Now the step-down nature of the stitched-in brochure would shave off a half inch or an inch (for the short fold), but this would still require a 23”, not a 19”, page. But it’s closer.

Unwilling to give up entirely and produce the whole job via offset lithography (i.e., in the less economical manner), I considered options for including a slightly smaller brochure in a slightly larger pocket folder. Perhaps, if the outer custom pocket folder were printed on the inside (that is, on both the pocket and the interior front and back covers of the folder), then a smaller stitched-in brochure might not look too small. Just a thought.

Now if we were to fold a 13” x 19” press sheet (with an 18.26” x 12.48” image area), it would have approximately a 2.5” to 3” space between the end of the interior brochure press sheet and the trim of the oblong pocket folder. With more stepped down pages in the stitched-in brochure (eight rather than four), the distance could be reduced to about a 1.5” space between the end of the interior brochure press sheet and the trim of the oblong pocket folder.

Normally, I’d suggest making the custom pocket folder smaller. However, the inserts will be 8.5” x 11”, so a 9” x 12” size for the front and back of the pocket folder is essential. Producing a smaller, stitched-in brochure (jogging to the top or bottom of the pocket folder or floating in the center), might just be a viable option. It will all depend on my client’s approach to the design.

Or, she might choose to make the pocket folder vertical rather than oblong (horizontal). Or, she might choose the fall-back position of offset lithography (economical or not).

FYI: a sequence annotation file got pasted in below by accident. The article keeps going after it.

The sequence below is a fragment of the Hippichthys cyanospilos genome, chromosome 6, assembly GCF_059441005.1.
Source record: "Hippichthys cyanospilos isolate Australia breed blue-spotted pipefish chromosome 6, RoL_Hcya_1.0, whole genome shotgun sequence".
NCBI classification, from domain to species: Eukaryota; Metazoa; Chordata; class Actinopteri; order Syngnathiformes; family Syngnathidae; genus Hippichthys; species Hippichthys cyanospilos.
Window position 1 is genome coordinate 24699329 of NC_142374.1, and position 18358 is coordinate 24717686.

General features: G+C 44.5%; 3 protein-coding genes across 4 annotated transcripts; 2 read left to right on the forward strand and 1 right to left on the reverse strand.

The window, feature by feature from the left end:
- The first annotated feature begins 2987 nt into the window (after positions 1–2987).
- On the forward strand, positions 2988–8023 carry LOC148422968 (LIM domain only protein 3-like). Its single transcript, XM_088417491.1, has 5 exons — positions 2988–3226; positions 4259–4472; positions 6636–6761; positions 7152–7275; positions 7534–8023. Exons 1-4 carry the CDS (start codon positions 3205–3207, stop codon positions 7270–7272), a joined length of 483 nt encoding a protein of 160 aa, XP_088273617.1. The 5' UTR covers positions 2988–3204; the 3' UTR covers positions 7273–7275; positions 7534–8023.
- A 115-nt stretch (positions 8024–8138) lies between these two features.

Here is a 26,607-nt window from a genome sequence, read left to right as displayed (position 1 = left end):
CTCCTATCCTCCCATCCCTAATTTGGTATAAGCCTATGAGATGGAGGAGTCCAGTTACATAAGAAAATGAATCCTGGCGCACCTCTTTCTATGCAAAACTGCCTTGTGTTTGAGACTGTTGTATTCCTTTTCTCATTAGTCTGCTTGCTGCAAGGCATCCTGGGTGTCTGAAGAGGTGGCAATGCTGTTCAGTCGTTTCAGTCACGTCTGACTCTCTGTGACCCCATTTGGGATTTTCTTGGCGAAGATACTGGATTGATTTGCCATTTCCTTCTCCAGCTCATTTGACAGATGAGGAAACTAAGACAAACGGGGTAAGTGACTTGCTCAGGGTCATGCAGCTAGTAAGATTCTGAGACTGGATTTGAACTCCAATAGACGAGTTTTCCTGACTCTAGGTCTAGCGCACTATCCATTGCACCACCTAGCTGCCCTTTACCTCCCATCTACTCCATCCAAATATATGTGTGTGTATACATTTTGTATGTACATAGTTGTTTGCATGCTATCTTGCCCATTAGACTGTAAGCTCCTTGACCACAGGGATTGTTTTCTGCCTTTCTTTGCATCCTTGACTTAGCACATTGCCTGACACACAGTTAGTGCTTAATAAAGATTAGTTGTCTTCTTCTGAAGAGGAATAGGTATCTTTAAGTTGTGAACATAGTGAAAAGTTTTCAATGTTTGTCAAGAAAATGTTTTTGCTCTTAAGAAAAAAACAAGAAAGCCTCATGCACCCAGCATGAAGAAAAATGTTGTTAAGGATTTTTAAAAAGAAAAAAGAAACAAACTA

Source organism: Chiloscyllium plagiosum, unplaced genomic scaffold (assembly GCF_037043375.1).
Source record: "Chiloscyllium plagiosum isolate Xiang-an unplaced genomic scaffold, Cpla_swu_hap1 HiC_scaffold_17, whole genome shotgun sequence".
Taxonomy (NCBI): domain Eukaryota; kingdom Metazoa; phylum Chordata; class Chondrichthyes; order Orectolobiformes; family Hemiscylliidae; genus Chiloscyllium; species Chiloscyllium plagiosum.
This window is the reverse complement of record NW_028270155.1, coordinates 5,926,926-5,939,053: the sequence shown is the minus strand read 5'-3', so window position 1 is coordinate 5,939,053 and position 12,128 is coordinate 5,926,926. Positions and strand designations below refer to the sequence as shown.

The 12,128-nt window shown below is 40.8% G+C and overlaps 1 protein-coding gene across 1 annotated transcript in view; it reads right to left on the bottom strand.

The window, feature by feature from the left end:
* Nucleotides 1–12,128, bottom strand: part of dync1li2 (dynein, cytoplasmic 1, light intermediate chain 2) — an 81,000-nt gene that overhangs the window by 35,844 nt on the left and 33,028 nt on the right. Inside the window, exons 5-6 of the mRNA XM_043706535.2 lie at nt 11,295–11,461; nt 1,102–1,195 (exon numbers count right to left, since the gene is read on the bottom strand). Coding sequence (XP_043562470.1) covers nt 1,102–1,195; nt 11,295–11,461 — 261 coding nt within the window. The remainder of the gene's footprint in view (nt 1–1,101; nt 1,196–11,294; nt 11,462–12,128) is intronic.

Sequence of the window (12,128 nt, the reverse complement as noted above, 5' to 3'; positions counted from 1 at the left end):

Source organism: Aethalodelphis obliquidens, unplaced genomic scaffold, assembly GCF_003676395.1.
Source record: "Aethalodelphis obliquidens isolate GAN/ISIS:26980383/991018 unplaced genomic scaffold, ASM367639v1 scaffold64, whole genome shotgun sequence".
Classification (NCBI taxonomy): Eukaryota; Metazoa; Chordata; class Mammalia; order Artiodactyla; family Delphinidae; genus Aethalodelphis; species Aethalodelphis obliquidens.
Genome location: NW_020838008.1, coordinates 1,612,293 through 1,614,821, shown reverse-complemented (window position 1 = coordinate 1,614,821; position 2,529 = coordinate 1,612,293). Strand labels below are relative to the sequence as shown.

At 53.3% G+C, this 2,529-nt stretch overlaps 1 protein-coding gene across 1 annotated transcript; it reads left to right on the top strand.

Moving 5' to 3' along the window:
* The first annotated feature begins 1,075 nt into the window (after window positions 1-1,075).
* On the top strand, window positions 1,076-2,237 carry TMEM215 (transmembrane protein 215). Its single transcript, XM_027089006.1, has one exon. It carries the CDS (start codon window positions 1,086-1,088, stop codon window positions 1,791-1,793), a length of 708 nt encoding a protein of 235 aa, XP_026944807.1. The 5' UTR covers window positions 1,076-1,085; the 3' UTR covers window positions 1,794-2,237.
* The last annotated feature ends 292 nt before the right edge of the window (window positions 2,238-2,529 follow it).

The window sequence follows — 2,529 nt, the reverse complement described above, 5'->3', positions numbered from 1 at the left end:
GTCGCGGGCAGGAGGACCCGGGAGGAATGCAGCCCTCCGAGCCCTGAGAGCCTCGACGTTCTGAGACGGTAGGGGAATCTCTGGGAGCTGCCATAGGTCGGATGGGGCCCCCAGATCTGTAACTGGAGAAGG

What You Can Learn From This Case Study

This design and custom printing process is ever-changing. Fortunately my client approached me for options before even starting the design of the pocket folder/brochure. And I approached five printers for feedback. So I would encourage you to do the same. Here are some rules of thumb:

  1. Rule #1 is to start early and involve the printer, the client, and the designer, when there’s time to explore options and costs. At this point you can recover from dead-ends.
  2. Ask for paper dummies. In my case, printers are already offering them. If my client, the designer, wants even more control, she can visit an arts and crafts shop, buy some poster board, and make several mock-ups of the pocket folder on her own, just to try out multiple options. To these she can add stitched-in brochure pages made from laser printer paper.
  3. Consider using more than one printing technology. If part of the job will be needed for a long, long time, but part of the job will quickly go out of date, consider using both offset lithography and some form of digital printing (inkjet or laser). Just make sure you’re not trying to match output from the two technologies exactly. Alter the design a little to minimize any differences in appearance between the offset and digital components.
  4. If the technology limits you (like the maximum sheet size of the HP Indigo limits my client), consider adjusting the design to make it work. Maybe my client will like the option I’ve suggested; maybe she won’t. At least she has options.
  5. Ask for cost estimates for the various options. In my client’s case, adjusting the design to fit the technology may look a lot more appealing if it saves $500 or $1,000. We won’t know until the estimates come back, but at least it’s worth considering.